NOAA researchers visit Nome and Shishmaref
As the National Weather Service warned of an impending fall storm to pummel western Alaska including Nome and Norton Sound communities on Wednesday, two high-level NOAA researchers made landfall here to hear the public’s first hand experience of climate change in a roundtable meeting held at the Mini Convention Center on Tuesday morning.
Town was bursting at its seams with visitors from the luxury cruise ships The World and the Roald Amundsen touring Nome, a delegation of the Inuit Circumpolar Council holding a closed Food Security Workshop at the Covenant Church and the ABC board meeting at the Aurora Hotel.
The officials from NOAA were Ko Barrett, one of the three vice chairs of the Intergovernmental Panel on Climate Change, or IPCC for short, and Renee Crain, acting director of NOAA’s Arctic Research Program.
The IPCC gathers and assesses scientific, technical and socio-economic information from around the world to better understand climate change. It regularly produces reports to provide governments at all levels with scientific information that they can use to develop climate policies. Barrett said in her introduction that the IPCC plans to release a special report in two weeks that focuses on the oceans and cryosphere in a changing climate. Barrett said she cannot reveal the findings of the report, but those in the room knew from first hand experience that the loss of sea ice has caused dramatic changes in the Bering Sea that impact people’s lives here. And that is what Barrett and Crain wanted to hear: What are the ramifications of climate change in your life?
Ukallaysaaq Okleasik took to the microphone and spoke of the casualties of climate change. His father Frank Okleasik, a lifelong subsistence hunter and fisher, died when he came upon unstable ice while trout fishing at a spot he had used for years. And he is not the only casualty to unpredictable ice. Earlier this year, a whole family from Kiana perished when they went through the ice by snowmachine, also ice fishing. In November last year, Lincoln Simon fell through the ice near White Mountain when he attempted to ice fish. Okleasik made the connection that the practice to subsist off the land while navigating unpredictable ice conditions is becoming dangerous. “Our people going out to get food are now risking their lives,” he said. He pointed to Dave Evans sitting next to him. Evans, as a side job, commercially harvests crabs in the wintertime and has lost at least 30 crab pots to unseasonal early ice loss. Okleasik added that when the winter crab season used to be three months long, it now seems to be reduced to three weeks. He said that he just came from the ICC meeting that focused on food security in the Arctic and climate change induced food insecurity is very real for the people of the Arctic. He also spoke in support of an expanded port of Nome with the argument that he’d like to see facilities in place that allow for a safe Arctic. “We want to be part of the solution to having a safe Arctic,” he said.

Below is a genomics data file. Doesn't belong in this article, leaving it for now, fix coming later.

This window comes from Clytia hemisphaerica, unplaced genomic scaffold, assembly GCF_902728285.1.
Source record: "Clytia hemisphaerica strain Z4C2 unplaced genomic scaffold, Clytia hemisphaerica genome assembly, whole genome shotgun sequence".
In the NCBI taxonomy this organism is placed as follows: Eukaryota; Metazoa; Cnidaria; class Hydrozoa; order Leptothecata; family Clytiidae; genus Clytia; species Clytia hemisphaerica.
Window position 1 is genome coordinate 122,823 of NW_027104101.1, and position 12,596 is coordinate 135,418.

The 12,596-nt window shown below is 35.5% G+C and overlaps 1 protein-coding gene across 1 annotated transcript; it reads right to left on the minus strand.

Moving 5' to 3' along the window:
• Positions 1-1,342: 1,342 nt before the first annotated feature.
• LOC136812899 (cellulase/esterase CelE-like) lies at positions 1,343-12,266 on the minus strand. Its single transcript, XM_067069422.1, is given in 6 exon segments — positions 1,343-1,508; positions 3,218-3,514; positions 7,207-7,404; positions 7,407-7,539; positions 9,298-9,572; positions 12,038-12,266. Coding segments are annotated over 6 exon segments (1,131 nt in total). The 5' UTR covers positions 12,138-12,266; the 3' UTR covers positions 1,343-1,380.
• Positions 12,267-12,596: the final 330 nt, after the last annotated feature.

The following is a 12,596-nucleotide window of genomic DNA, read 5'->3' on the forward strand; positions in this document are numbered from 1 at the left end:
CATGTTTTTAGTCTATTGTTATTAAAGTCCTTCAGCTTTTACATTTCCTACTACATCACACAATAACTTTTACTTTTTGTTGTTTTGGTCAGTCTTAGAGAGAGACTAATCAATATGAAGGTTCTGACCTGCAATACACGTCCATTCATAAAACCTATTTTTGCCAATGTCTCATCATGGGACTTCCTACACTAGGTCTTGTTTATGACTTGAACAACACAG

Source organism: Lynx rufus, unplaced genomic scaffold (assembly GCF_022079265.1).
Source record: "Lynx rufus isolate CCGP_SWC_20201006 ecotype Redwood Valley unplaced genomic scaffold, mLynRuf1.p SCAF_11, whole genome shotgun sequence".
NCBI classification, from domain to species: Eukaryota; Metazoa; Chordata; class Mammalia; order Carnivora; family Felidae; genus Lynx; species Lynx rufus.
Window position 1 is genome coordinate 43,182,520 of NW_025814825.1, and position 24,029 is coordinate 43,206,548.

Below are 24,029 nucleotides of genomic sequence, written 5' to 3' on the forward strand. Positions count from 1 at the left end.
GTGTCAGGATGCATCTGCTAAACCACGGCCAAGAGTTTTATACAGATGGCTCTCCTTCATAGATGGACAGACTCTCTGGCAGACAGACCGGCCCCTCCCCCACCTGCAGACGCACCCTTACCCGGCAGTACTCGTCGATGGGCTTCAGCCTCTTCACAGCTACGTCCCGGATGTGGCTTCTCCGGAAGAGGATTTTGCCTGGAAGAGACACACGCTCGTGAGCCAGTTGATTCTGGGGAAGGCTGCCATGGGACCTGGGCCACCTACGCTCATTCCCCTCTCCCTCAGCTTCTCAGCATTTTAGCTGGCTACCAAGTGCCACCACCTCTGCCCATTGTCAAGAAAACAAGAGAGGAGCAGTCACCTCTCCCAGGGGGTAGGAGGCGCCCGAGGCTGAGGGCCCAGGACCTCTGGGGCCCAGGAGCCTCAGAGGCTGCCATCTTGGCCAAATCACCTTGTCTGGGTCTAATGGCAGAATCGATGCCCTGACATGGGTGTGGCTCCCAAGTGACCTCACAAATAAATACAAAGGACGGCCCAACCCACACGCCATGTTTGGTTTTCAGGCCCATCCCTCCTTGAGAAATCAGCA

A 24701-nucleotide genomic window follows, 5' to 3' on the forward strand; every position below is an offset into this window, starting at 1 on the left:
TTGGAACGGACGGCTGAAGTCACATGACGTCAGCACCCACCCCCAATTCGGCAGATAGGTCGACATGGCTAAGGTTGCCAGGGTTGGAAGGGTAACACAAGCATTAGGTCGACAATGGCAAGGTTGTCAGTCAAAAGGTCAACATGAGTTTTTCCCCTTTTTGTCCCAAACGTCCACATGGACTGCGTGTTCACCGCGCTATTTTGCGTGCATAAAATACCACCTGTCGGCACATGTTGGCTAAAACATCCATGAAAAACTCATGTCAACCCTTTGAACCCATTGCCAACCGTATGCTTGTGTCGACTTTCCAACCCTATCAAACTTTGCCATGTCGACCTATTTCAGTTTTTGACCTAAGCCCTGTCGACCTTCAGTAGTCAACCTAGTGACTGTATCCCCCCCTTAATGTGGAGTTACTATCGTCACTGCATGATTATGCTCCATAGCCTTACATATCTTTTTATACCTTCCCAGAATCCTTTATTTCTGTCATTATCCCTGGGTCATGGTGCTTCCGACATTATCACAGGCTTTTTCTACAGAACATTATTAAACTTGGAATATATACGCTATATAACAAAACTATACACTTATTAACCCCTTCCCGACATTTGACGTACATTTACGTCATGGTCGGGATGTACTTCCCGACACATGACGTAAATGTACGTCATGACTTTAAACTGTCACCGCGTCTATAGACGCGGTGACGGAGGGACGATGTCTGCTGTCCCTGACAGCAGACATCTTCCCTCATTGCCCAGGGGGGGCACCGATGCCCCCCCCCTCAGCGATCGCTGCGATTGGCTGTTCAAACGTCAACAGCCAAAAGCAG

Where do people here get the information on the sea ice, Crain wanted to know. Word of mouth and through Facebook friends, answered Evans. Roy Ashenfelter added that Alaska Dept. of Fish and Game put trackers on the ice and when they move, one could monitor the movement. “It’s time to up our game in terms of sea ice information,” observed Crain. Ashenfelter commented that NOAA’s National Weather Service’s ice desk does provide sea ice forecasts but indicates location of the sea ice in longitude and latitude numbers. “ Tell us where the ice is in more practical ways,” he said. “It would really be helpful to have satellite photos showing the location of the sea ice,” he added, speaking from a marine mammal hunter perspective. He explained that normally, hunters would go out boating in May when the ice breaks off the shoreline. “This year, we hunted in March and early April,” he said. Hunters are looking for splintered sea ice that offers a platform for seals and walruses from where the animals hunt. Satellite images that show where the ice is would provide hunters with good data that would save them a lot of boating around and looking for ice.
Brandon Ahmasuk added that the loss of sea ice now forces hunters to sometimes have to boat 80 to 90 miles from their homes to find their prey. This is not only very dangerous as swells can be up to 20-feet high, tossing around the small 18-foot long Lund boats, but it also is an economic hardship because of expensive gas required. “The loss of ice impacts every aspect of our lives here,” said Ahmasuk.
Charlene Saclamana, emergency planning specialist, spoke from the viewpoint of preparing for emergencies and the assistance available for far-flung villages that are experiencing the brunt of the climate crisis. She recounted the most recent disasters that affected this area: In 2018, due to an unprecedented lack of sea ice, Little Diomede experienced 20-foot waves the crashed on the beach of the island, hurling ice chunks onto the helipad and buildings, causing damage to the village’s infrastructure. Last winter, in Gambell, again due to unprecedented lack of ice in the winter, waves crashed over the village’s runway and damaging it significantly. And although Kawerak has been diligent and helped its tribes to formulate emergency plans, planning and preparing for major disasters in the Bering Strait or northern Bering Sea is a challenge. “Our communities are not prepared for major oil spills or hazardous chemical spills. The federal government does not provide Alaska the same services as the Lower 48 in terms of emergency preparedness and training opportunities,” Saclamana said.
Sixteen people attended the meeting.
Barrett and Crain left in the afternoon for Shishmaref to hear from people there how the climate crisis affects them. They were scheduled to return to Nome on Thursday.